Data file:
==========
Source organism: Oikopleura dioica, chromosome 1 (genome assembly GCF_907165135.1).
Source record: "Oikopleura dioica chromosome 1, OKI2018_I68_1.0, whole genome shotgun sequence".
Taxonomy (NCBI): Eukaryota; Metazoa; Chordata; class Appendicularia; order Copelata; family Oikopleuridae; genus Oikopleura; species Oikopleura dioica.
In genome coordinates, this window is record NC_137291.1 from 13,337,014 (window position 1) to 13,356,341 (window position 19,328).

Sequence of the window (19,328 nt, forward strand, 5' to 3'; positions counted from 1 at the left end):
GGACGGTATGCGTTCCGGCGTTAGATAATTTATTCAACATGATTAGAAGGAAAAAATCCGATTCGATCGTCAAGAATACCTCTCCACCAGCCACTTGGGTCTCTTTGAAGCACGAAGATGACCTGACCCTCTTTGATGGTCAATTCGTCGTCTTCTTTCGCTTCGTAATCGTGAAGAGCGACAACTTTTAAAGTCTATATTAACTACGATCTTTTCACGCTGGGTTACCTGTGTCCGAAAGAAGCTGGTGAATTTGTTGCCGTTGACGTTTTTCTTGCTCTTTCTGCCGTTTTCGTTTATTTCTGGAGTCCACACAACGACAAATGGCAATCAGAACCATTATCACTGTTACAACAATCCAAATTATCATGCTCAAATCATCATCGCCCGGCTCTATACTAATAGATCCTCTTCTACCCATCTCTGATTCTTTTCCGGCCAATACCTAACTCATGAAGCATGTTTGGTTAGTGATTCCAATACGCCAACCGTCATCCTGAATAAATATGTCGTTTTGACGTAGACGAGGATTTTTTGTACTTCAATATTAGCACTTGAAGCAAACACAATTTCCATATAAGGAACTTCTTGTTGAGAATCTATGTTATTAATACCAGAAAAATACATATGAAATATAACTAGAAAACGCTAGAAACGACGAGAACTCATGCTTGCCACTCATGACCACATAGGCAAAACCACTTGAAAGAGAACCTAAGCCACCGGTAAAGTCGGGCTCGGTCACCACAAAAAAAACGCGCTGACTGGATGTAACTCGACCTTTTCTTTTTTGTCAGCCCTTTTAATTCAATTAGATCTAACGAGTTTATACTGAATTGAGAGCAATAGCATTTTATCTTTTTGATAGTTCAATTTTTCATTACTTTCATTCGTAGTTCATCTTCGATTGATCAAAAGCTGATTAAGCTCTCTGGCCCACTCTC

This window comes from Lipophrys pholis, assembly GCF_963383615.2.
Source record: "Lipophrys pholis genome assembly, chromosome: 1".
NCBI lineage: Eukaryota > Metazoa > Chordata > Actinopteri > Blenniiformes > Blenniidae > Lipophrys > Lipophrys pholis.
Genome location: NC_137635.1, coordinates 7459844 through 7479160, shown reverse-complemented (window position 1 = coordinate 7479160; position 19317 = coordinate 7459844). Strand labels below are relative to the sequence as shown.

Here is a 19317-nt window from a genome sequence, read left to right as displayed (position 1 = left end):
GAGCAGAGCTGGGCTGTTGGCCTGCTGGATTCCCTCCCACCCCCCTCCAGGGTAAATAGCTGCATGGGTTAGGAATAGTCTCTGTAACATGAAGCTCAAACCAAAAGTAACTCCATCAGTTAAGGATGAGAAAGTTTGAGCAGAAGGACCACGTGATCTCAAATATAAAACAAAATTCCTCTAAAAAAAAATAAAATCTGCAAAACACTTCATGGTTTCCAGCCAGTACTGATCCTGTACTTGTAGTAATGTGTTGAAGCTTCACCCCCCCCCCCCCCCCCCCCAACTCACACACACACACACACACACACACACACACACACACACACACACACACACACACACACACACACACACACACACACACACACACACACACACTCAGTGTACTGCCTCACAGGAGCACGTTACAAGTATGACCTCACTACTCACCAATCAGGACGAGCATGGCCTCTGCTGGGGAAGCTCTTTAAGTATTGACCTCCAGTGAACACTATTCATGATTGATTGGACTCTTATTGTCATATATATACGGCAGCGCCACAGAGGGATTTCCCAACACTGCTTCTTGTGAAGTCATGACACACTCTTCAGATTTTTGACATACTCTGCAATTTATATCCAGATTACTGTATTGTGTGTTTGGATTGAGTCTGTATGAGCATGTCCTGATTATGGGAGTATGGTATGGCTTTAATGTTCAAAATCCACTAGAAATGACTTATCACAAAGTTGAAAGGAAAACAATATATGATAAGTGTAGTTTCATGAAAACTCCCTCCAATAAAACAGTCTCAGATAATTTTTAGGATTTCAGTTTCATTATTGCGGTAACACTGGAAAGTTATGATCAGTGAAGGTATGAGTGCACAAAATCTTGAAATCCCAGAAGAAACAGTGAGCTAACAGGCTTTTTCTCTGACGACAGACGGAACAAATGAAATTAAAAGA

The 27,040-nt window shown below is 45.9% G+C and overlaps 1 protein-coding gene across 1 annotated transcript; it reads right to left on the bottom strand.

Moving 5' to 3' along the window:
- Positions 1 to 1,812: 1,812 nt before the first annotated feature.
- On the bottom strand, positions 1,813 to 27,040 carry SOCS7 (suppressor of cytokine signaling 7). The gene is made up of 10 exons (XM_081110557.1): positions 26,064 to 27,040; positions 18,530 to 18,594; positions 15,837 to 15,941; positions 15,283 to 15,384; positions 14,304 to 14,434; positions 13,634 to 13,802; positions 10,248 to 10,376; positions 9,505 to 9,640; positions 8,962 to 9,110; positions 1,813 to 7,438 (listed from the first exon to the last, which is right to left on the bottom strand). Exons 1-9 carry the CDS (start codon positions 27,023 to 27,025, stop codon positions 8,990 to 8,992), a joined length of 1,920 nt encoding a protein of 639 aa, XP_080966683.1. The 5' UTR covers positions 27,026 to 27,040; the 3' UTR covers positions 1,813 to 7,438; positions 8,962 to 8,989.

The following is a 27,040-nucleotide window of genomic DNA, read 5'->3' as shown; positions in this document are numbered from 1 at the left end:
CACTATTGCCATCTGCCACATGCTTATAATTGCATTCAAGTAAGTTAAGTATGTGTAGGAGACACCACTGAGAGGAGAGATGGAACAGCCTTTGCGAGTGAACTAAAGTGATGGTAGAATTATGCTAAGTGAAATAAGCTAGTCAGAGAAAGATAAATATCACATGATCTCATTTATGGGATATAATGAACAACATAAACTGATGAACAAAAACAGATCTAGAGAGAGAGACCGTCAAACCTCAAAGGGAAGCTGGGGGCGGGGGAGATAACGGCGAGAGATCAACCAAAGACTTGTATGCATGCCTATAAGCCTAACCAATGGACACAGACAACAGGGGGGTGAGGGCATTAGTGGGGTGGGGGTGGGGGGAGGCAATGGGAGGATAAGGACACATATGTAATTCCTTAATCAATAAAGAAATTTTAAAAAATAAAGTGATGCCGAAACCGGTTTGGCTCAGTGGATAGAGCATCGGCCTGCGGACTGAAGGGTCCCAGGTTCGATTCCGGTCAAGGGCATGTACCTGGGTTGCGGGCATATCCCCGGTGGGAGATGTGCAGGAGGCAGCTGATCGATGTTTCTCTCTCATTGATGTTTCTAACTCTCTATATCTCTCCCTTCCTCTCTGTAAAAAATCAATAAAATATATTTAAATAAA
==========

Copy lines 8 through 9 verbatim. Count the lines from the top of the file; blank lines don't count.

Source record: "Lipophrys pholis genome assembly, chromosome: 1".
NCBI lineage: Eukaryota > Metazoa > Chordata > Actinopteri > Blenniiformes > Blenniidae > Lipophrys > Lipophrys pholis.